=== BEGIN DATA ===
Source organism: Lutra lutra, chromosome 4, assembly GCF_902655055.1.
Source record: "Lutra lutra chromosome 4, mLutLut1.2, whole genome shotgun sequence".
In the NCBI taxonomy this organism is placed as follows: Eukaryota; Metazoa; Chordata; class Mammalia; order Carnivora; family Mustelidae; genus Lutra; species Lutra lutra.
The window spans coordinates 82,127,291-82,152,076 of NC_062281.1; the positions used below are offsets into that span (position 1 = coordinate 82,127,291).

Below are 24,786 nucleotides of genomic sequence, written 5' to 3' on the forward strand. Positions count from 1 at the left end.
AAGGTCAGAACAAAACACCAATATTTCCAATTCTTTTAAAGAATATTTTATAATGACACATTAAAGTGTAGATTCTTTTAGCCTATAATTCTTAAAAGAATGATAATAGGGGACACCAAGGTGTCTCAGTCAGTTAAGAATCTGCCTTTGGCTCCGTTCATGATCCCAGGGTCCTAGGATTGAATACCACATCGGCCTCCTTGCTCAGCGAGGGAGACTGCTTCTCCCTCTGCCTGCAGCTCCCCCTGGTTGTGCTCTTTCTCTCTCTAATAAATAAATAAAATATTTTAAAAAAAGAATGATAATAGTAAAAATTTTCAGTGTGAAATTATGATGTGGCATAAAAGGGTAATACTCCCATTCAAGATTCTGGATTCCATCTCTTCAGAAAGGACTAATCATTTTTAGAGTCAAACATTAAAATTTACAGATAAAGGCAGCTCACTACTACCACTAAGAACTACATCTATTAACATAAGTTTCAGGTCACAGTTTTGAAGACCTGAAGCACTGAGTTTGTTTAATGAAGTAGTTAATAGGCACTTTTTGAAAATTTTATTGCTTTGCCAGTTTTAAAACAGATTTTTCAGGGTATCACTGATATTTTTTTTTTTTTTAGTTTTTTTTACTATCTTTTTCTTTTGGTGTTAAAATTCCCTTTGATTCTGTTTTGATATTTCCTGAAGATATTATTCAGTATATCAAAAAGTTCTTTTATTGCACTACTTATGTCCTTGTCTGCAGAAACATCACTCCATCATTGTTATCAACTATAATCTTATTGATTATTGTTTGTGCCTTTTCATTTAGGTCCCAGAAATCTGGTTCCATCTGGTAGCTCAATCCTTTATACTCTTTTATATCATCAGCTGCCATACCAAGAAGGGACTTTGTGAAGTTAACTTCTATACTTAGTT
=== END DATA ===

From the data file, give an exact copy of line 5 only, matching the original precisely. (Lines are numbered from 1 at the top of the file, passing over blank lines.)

Below are 24,786 nucleotides of genomic sequence, written 5' to 3' on the forward strand. Positions count from 1 at the left end.